Apparently unwilling to face up to the North Carolina voters who are taking them to task each week for the extremist tea party/corporate agenda they are enacting, North Carolina legislators yesterday moved their normal Monday evening sessions back several hours to avoid the 12th Moral Monday protest at the state Capitol in Raleigh.
But once again, nearly 2,000 civil rights, union, student and other working family activists rallied yesterday evening to spotlight the legislature’s and Gov. Pat McCrory’s radical actions, with a special emphasis on the continuing rollback of voting rights in North Carolina.
The Rev. William Barber II, president of the North Carolina NAACP, said:
You can run, but you can't hide. When we come here and they are here, they want to drag us out. Then when they knew the national TV was on them, they tucked their tails and ran.
Seventy-three demonstrators were arrested when, in an act of civil disobedience, they refused to leave the Capitol rotunda. In the 12 rallies, 925 people have been arrested.
Earlier this year, the legislature passed measures that curtailed early voting, ended same day registration and banned Sunday voting—a common and popular get-out-the-vote tactic in African American churches. One proposal even calls for eliminating a $2,500 tax credit for parents of college students if the student does not vote at home while in college.
Republican lawmakers also are proposing the most restrictive voter ID law in the nation, with just a handful of acceptable forms of identification. Student ID cards from state colleges and universities, along with local government and private employer ID cards would not be valid forms of identification.
Barber says the bill is “a new poll tax disguised as voter ID,” because while the bill says the state will provide free IDs to those who need them, many will have to pay to obtain the documents necessary to obtain it in the first place.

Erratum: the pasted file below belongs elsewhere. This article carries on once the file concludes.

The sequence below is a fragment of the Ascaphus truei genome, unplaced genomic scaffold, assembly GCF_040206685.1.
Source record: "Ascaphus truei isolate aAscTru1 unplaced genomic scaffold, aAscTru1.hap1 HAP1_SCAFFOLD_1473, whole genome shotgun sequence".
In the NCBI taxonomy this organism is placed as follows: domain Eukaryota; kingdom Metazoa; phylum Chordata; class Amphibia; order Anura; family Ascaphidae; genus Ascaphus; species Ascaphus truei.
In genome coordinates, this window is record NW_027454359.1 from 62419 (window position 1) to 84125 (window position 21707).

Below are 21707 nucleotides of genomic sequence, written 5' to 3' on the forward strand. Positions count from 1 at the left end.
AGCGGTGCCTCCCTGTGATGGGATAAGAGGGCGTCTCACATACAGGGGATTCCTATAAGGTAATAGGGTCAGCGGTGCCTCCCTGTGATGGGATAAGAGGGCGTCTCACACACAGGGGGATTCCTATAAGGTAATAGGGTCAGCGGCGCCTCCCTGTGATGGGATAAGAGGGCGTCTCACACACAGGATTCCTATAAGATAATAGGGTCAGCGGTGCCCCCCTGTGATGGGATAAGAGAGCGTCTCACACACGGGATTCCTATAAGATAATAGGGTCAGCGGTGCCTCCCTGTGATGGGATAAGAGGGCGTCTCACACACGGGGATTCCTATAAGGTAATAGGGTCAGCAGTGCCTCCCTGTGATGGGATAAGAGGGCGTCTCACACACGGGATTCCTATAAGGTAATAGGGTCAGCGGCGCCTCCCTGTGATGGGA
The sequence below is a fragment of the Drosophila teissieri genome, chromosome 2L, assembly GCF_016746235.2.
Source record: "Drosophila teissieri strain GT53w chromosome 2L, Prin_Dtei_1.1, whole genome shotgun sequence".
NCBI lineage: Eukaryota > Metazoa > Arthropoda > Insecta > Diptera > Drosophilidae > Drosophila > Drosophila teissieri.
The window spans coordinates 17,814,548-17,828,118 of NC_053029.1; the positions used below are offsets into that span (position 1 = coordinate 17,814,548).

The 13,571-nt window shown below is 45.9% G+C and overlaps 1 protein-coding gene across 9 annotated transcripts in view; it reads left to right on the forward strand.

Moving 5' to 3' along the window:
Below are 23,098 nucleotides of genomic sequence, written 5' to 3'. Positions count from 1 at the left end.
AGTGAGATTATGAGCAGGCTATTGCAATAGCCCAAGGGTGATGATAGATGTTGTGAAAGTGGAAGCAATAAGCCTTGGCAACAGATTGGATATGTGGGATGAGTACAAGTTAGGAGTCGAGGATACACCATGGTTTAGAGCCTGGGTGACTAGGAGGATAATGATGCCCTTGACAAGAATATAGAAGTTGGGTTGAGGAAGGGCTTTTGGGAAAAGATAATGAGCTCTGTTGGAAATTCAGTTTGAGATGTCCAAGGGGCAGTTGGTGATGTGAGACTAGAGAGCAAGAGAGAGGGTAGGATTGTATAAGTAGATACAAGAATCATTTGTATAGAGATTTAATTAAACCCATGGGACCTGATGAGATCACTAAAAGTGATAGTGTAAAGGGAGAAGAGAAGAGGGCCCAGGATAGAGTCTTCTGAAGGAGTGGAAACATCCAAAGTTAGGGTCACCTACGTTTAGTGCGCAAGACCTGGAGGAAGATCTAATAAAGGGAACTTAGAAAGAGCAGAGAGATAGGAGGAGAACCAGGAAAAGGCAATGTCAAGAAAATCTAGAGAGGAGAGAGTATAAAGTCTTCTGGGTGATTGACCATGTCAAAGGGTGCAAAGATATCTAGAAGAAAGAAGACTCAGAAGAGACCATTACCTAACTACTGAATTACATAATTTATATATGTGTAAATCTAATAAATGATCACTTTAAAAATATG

These election law changes, MSNBC’ s Morgan Whitaker points out, would have been subject to pre-clearance under the Voting Rights Act, but the Supreme Court’s recent decision removed North Carolina, along with other southern states, from federal review until a new formula is created by Congress.
Evelyn Paul, who has attended seven Moral Monday rallies and has been arrested once, told WTVD-11:
We hear that the United States has a poor voting turnout, people just don't care enough to vote, if that is the case, then why on Earth would be put laws in place that for people who are infrequent voters to make them even less likely to come out and vote?
Probably because many of those voters are minority, young, student or other voters not likely to back a tea party agenda. A study by Democracy North Carolina estimates the Voter ID law would disenfranchise more than 300,000 voters.
Earlier Moral Monday actions have focused on Republican cutting health care for the poor, eliminating unemployment benefits for 70,000 jobless workers, slashing funds for public education, raising taxes on low-income families while cutting taxes on the wealthy and corporations.